SXSW: David Byrne Balances Performance, Art in Ride, Rise, Roar

Via Wired Blog

By Scott Thill

Last year, David Byrne wrapped an engaging road show of music and dance to promote Everything That Happens Will Happen Today, his first sonic collaboration with Brian Eno since 1981.

This year, the cinematic chronicle of that arty merge, Ride, Rise, Roar, celebrates its world premiere at the South By Southwest Film Festival and Conference in Austin, Texas.

"The fact that they decided to combine modern dance with a rock show was risky," director David Hillman Curtis told Wired.com by e-mail, ahead of Ride, Rise, Roar's Monday premiere at the Paramount Theater, the first of three SXSW screenings this week. "It could have backfired quite easily. But it fits with David, since he is involved in many forms of art. They managed to pull it off through trust in collaboration."

According to Curtis, Byrne and an extensive crew of choreographers, dancers and technicians melded minds and contributions to make the tour work. The ex-Talking Heads front man gave the choreographers free reign.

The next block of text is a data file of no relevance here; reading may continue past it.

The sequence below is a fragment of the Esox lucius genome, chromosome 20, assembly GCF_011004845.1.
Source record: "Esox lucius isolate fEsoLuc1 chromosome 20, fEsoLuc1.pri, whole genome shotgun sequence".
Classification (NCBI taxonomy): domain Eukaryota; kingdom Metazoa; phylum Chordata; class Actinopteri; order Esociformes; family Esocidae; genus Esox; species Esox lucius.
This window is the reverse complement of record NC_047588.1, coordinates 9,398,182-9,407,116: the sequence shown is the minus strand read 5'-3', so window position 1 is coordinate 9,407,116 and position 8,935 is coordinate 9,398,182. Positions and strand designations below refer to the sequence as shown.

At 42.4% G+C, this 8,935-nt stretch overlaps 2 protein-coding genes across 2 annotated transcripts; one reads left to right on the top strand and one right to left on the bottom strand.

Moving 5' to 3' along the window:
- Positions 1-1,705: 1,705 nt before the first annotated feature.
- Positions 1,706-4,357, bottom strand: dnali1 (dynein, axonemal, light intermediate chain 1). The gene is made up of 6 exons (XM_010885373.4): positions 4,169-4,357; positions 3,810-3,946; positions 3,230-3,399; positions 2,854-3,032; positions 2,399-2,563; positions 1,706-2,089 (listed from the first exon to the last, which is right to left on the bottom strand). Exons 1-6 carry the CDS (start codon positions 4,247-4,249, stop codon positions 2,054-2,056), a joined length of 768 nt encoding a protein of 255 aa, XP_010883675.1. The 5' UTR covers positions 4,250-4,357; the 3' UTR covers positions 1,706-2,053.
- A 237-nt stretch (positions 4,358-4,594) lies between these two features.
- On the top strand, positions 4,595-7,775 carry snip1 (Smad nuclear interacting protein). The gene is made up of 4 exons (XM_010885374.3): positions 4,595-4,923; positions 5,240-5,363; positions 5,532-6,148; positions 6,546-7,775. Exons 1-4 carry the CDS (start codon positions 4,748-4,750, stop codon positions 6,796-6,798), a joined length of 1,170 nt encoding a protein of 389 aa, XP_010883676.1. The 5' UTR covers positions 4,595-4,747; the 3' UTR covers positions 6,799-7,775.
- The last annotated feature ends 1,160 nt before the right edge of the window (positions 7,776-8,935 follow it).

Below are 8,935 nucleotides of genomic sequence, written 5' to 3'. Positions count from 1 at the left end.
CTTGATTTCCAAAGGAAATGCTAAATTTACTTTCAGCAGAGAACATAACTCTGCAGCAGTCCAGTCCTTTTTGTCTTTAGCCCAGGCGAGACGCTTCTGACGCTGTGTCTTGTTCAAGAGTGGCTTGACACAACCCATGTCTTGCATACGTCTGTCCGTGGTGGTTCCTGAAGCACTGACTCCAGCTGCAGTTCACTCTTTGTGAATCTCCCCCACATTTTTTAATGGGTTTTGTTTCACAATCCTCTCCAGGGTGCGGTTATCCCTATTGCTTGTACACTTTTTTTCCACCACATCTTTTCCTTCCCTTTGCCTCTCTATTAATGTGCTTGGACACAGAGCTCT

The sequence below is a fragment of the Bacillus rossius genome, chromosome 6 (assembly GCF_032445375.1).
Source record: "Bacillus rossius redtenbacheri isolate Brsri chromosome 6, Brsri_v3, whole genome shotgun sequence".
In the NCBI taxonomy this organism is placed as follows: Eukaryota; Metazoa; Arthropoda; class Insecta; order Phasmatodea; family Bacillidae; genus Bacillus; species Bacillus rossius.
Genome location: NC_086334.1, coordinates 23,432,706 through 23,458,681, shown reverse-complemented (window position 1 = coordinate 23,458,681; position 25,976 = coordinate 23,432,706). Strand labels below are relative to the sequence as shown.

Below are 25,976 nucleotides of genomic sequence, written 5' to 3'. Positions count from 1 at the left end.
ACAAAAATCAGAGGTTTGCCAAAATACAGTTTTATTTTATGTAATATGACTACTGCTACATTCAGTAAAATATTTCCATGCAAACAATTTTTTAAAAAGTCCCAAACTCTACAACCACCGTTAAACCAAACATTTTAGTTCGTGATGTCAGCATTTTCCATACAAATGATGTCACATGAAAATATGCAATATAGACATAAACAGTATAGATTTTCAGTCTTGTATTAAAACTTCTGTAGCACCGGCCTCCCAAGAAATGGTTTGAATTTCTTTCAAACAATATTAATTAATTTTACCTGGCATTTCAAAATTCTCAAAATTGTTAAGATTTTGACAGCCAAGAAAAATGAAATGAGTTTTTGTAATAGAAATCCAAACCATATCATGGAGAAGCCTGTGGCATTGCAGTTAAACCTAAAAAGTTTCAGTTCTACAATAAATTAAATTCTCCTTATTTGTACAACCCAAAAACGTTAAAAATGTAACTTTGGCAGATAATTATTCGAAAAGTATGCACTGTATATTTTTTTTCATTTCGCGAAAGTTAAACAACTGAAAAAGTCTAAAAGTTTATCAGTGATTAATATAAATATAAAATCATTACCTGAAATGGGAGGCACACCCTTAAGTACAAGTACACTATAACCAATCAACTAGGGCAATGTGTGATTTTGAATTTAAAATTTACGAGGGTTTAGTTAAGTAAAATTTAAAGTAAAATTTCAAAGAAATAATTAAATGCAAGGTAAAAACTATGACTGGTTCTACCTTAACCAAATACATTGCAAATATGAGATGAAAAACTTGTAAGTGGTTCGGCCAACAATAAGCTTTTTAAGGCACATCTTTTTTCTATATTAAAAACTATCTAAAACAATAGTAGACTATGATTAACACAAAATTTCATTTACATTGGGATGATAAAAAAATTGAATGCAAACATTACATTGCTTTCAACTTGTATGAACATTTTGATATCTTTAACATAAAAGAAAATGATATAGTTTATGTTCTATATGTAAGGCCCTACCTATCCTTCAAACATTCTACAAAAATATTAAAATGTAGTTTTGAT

"Everyone was involved," Curtis said. "The backup singers and David all had dance parts that were integrated with the dancers. It was a very cool process to witness."

Unlike Jonathan Demme's classic concert film Stop Making Sense, which immortalized Byrne's genius for live performance, Ride, Rise, Roar digs behind the onstage antics to document their creation. That meta filter gives Curtis' measured film an added layer of intertextual intimacy.

It's a fine mirror of the fusion found in Byrne and Eno's sound on Everything That Happens Will Happen Today, which mashed folktronic gospel and pop. The record is nothing like the duo's previous experimental collaboration, My Life in the Bush of Ghosts.

But virtuosity is what has made David Byrne a continually compelling figure. Whether he's hybridizing music, building sonic architectures or just starring in perhaps the finest concert film ever, he's got gravitational pull.

"He's one of my favorite musicians," said Curtis. "David's career is still very vital, and his longevity is obvious. You always wonder what he'll do next."

One hopes that includes reuniting for a tour with the Talking Heads, which Byrne has consistently opposed, according to drummer Chris Franz. But even Curtis would like to see that show.

"As long as Chris doesn't yell 'James Brown' over and over in the Tom Tom Club sequence," he said. "Seriously, they were a great band and it would be cool to see them together again. Especially if there were new songs."

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